Updated: Jan 13, 2021
Ask most parents what they want for their child and the answer is always something to do with being happy, able to make choices, do their best and thrive.
Right now, when we’re in lockdown 3.0 and many parents who are hanging on by a fingernail just getting through the day is a challenge. Surviving feels a battle and thriving - that’s just what other people do on social media whilst you limp along just about making it through.
In the midst of what has been a tough year for families we are in the eye of the storm and safe harbours still feel a long way off.
But maybe you’re doing better than you think.
Stick with me on this - I know it might feel like a huge mental leap right now as you battle your child to sit down and do any form of school work.
I’m not trying to persuade you that everything is awesome despite the fact that you’re exhausted, overstretched and seriously questioning your ability to do anything well. I know you’re probably spinning too many plates with not enough resources to go round, knowing it won’t take much for the whole lot to come tumbling down. Fighting that feeling you should be doing better than you are right now.
However, I am encouraging you to pause for a moment and revisit what thriving really means because hard times and adverse conditions are inevitable seasons in life’s journey.
Adversity is difficult –it’s in its definition. This might well mean in adversity your find yourself clinging on by your fingernails and hating every moment. But raising children who thrive doesn’t mean doesn’t mean avoiding adversity or enjoying it – sometimes to be able to thrive - . “to grow, develop, or be successful” we need to be able to endure in the hard times.
The fact you’re clinging on, despite the pressure you’re under, may just be the bit which makes you successful! And that experience may develop so much more in you and your family.
The natural world is a great reminder of this, especially when the human world seems crazy.
Look around you at the natural world right now and you’ll see a whole heap of plants which really don’t look like they’re growing and thriving. A lot look pretty dead in fact or just about hanging in there. Sound familiar?
We’re in the middle of winter when the conditions are harsher and active growth is hard or impossible for many plants.
When there’s less light
To the naked eye these plants are not doing a lot.
Just surviving and they don’t even look like they’re doing great at that sometimes.
They’ve had to drop their leaves to conserve energy and to withstand challenges.
And yet – dormant is neither dead nor inactive. If you were to cut into them or scrape the surface there’s a lot more going on. The plant is still working to stay alive and, for many, dormancy is actually a vital part of the life cycle before new buds can emerge. Their success is their current survival ready for their future growth.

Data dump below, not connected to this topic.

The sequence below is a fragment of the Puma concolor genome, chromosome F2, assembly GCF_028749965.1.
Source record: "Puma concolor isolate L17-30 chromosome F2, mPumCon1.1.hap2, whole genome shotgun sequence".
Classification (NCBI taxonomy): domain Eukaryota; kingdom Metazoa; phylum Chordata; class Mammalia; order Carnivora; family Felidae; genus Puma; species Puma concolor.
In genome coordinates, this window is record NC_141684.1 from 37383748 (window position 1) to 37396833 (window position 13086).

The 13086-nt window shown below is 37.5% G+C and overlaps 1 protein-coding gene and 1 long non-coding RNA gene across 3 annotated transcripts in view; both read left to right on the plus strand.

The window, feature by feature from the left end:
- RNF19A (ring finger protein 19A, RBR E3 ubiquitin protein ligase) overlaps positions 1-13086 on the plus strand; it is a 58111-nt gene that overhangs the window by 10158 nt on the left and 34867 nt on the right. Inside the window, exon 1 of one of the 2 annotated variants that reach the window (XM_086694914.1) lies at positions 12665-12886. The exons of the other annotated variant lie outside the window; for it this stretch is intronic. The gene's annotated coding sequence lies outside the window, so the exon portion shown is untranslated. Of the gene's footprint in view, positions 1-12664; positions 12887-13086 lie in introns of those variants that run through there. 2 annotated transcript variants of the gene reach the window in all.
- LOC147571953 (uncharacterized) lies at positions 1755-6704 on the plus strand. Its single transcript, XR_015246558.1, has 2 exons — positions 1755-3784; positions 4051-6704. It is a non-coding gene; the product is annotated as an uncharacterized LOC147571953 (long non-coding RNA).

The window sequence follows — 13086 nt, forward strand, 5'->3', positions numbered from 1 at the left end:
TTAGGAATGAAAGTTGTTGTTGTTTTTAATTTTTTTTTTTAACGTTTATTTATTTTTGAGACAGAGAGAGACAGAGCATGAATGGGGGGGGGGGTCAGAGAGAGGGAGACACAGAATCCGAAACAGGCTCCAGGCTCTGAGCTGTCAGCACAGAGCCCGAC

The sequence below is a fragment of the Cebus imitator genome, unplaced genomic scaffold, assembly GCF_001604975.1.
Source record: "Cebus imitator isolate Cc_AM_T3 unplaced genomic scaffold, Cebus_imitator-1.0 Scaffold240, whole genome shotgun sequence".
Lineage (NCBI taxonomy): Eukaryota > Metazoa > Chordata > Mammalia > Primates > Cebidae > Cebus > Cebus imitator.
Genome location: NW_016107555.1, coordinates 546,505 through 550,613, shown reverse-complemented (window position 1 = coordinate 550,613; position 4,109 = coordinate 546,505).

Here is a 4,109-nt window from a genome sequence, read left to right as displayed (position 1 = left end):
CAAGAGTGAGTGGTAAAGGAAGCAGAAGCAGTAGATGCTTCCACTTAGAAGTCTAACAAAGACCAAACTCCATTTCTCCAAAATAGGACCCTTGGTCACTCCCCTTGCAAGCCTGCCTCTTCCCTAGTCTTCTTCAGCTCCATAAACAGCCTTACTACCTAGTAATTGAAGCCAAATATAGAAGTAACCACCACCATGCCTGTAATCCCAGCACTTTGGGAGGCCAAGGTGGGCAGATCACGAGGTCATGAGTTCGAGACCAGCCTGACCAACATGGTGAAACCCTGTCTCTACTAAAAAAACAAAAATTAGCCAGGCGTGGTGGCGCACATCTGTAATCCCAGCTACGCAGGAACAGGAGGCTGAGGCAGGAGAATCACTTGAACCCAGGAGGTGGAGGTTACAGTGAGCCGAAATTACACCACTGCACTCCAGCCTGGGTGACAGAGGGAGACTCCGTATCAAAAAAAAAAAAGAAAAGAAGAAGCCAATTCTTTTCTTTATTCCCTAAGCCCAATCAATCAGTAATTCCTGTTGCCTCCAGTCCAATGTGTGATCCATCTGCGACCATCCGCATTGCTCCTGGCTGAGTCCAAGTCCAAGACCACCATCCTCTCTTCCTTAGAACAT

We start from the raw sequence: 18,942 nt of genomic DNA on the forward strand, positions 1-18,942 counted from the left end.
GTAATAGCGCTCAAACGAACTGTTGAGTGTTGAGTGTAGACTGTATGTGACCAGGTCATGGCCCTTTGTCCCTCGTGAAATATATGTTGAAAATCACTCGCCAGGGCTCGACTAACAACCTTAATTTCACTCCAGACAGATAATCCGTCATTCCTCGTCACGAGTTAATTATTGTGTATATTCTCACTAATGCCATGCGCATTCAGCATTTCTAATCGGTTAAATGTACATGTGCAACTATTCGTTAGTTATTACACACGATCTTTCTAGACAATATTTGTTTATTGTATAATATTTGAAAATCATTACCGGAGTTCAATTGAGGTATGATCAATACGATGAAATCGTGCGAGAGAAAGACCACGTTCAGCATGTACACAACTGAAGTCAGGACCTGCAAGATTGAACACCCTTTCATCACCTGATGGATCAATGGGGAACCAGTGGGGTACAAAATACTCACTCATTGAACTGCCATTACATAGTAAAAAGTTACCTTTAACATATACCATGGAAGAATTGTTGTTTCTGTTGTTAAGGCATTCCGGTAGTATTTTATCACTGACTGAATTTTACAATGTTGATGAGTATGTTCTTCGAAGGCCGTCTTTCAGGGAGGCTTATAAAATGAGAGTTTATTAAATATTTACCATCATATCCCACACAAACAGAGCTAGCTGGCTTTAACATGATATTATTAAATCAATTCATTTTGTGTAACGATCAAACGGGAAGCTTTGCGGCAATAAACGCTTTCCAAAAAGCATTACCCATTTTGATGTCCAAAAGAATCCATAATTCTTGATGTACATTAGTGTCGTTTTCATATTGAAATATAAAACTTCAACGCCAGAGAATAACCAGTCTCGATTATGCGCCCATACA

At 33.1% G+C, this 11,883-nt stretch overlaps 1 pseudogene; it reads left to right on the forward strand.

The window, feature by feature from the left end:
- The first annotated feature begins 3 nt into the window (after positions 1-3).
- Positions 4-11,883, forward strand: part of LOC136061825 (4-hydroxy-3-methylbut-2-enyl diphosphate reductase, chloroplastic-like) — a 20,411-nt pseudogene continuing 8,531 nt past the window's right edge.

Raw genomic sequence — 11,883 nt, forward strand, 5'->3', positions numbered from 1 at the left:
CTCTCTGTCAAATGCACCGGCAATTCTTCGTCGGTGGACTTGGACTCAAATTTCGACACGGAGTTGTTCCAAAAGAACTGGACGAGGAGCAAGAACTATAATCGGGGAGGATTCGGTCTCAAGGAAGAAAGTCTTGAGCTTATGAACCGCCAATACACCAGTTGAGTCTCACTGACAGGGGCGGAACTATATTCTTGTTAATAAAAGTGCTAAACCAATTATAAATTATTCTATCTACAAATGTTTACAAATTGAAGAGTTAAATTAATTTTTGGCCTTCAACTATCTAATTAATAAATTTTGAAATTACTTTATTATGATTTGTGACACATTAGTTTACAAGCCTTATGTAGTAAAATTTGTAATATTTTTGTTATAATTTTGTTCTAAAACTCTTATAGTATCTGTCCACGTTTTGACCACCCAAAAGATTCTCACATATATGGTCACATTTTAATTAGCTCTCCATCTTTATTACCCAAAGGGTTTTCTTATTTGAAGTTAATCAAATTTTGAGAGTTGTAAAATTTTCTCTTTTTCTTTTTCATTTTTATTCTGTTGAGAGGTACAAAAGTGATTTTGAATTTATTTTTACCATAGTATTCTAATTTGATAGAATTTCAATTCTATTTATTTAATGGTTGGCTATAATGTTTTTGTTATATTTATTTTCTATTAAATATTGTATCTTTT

Sometimes when we appear to be barely surviving there’s a whole heap more going on.
So what does this mean for family life?
Most importantly you don’t need to appear to be blossoming – it’s winter!
I’ll say that again
You don’t need to appear to be blossoming – not all season are the time for blossom.
Secondly instead of blossoming this may be a season of dropping your leaves (or letting go of certain things) to conserve energy. Which “leaves” have you dropped or would it be helpful to drop right now? Which battles at home need to be left? Which work projects just have to go on hold right now? Who do you have to let down or disappoint in order to take care of those who need you most?
Thirdly it’s a season where any growth or development may be beneath the surface and to anyone on the outside there’s not a lot which is visibly happening. However, what’s happening underneath the surface may be immensely valuable.
What are you learning from these times…
… about what matters most to you and your family?
… from what you miss?
… and from what you don’t miss?
… what are you noticing in your children?
… about what works for you and your family?
... about just how much more you can do that you thought you could?
Finally, in the midst of it, what opportunities are there to teach your children about adversity so that when they face adversity in the future they’ll be better equipped thanks to this experience?
Most of all how do you hold onto the hope of spring? Given that’s when we’re looking at restrictions lifting it’s more than a metaphor here.
You can’t prevent the change of the seasons – winter comes, but it also goes…… eventually.
Spring will come.
There will be a time to breathe a sigh of relief and blossom again. This winter is a hard one. It will certainly leave its mark. But maybe you’ll also be able look back and see you succeeded in making it through something pretty hard and grew and developed ready for the new normal.
And when you look back at the new blossoms which come as a result of it - it might look remarkably like thriving!
I help parents whose children find everyday activities difficult to tap into their expertise on their child and find ways to best support their child so they can make family life a more positive and happier experience for the whole family. If you’d like to know more about working together get in touch. E-mail: Juliecresswell@optimum-coaching.co.uk
As my knowledge of trees and plants is mainly from a 25 year old GCSE and an amateur interest in gardening I had to check some of my info. I use the following to help me:
 https://dictionary.cambridge.org/dictionary/english/adversity  https://dictionary.cambridge.org/dictionary/english/thrive